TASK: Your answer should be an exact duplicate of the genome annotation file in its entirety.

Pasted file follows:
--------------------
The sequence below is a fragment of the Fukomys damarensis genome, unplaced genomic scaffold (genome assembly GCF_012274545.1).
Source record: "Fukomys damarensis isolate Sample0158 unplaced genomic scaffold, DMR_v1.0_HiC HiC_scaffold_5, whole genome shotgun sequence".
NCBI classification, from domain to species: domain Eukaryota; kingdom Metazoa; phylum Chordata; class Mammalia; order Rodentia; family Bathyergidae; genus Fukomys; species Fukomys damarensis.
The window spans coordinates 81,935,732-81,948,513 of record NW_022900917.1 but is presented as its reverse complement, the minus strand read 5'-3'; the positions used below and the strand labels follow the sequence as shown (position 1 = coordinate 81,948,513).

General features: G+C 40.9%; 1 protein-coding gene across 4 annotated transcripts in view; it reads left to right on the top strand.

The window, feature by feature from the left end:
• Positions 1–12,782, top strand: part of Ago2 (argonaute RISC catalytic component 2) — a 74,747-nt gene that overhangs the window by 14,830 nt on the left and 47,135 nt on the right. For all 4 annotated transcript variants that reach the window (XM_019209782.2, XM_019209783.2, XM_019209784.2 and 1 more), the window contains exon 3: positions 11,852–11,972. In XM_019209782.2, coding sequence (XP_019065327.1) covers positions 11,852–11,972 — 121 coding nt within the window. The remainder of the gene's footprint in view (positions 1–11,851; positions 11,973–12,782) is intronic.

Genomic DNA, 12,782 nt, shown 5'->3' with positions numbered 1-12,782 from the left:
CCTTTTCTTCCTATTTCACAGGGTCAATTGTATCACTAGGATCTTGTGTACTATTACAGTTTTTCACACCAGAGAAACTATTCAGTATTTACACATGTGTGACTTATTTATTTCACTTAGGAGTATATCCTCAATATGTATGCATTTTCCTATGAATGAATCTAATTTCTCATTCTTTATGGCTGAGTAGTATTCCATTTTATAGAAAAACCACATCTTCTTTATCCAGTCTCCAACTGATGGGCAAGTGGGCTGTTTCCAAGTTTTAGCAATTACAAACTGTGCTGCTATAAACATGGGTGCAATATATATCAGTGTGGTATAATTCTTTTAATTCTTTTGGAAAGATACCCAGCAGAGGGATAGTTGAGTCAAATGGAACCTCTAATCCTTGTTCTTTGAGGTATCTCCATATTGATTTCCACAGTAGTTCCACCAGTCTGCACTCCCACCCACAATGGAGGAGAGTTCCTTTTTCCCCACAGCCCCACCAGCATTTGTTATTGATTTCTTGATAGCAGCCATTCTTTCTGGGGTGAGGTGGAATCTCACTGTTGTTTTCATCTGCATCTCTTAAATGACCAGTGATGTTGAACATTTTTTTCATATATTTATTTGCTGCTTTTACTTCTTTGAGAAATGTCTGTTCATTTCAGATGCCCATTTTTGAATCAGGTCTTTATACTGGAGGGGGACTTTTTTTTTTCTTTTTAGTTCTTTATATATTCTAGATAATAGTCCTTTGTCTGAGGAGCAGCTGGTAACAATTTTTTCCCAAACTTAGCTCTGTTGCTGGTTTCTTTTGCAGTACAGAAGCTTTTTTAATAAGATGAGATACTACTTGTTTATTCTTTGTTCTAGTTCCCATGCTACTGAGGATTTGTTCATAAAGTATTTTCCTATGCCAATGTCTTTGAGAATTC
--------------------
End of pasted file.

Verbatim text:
The sequence below is a fragment of the Fukomys damarensis genome, unplaced genomic scaffold (genome assembly GCF_012274545.1).
Source record: "Fukomys damarensis isolate Sample0158 unplaced genomic scaffold, DMR_v1.0_HiC HiC_scaffold_5, whole genome shotgun sequence".
NCBI classification, from domain to species: domain Eukaryota; kingdom Metazoa; phylum Chordata; class Mammalia; order Rodentia; family Bathyergidae; genus Fukomys; species Fukomys damarensis.
The window spans coordinates 81,935,732-81,948,513 of record NW_022900917.1 but is presented as its reverse complement, the minus strand read 5'-3'; the positions used below and the strand labels follow the sequence as shown (position 1 = coordinate 81,948,513).

General features: G+C 40.9%; 1 protein-coding gene across 4 annotated transcripts in view; it reads left to right on the top strand.

The window, feature by feature from the left end:
• Positions 1–12,782, top strand: part of Ago2 (argonaute RISC catalytic component 2) — a 74,747-nt gene that overhangs the window by 14,830 nt on the left and 47,135 nt on the right. For all 4 annotated transcript variants that reach the window (XM_019209782.2, XM_019209783.2, XM_019209784.2 and 1 more), the window contains exon 3: positions 11,852–11,972. In XM_019209782.2, coding sequence (XP_019065327.1) covers positions 11,852–11,972 — 121 coding nt within the window. The remainder of the gene's footprint in view (positions 1–11,851; positions 11,973–12,782) is intronic.

Genomic DNA, 12,782 nt, shown 5'->3' with positions numbered 1-12,782 from the left:
CCTTTTCTTCCTATTTCACAGGGTCAATTGTATCACTAGGATCTTGTGTACTATTACAGTTTTTCACACCAGAGAAACTATTCAGTATTTACACATGTGTGACTTATTTATTTCACTTAGGAGTATATCCTCAATATGTATGCATTTTCCTATGAATGAATCTAATTTCTCATTCTTTATGGCTGAGTAGTATTCCATTTTATAGAAAAACCACATCTTCTTTATCCAGTCTCCAACTGATGGGCAAGTGGGCTGTTTCCAAGTTTTAGCAATTACAAACTGTGCTGCTATAAACATGGGTGCAATATATATCAGTGTGGTATAATTCTTTTAATTCTTTTGGAAAGATACCCAGCAGAGGGATAGTTGAGTCAAATGGAACCTCTAATCCTTGTTCTTTGAGGTATCTCCATATTGATTTCCACAGTAGTTCCACCAGTCTGCACTCCCACCCACAATGGAGGAGAGTTCCTTTTTCCCCACAGCCCCACCAGCATTTGTTATTGATTTCTTGATAGCAGCCATTCTTTCTGGGGTGAGGTGGAATCTCACTGTTGTTTTCATCTGCATCTCTTAAATGACCAGTGATGTTGAACATTTTTTTCATATATTTATTTGCTGCTTTTACTTCTTTGAGAAATGTCTGTTCATTTCAGATGCCCATTTTTGAATCAGGTCTTTATACTGGAGGGGGACTTTTTTTTTTCTTTTTAGTTCTTTATATATTCTAGATAATAGTCCTTTGTCTGAGGAGCAGCTGGTAACAATTTTTTCCCAAACTTAGCTCTGTTGCTGGTTTCTTTTGCAGTACAGAAGCTTTTTTAATAAGATGAGATACTACTTGTTTATTCTTTGTTCTAGTTCCCATGCTACTGAGGATTTGTTCATAAAGTATTTTCCTATGCCAATGTCTTTGAGAATTC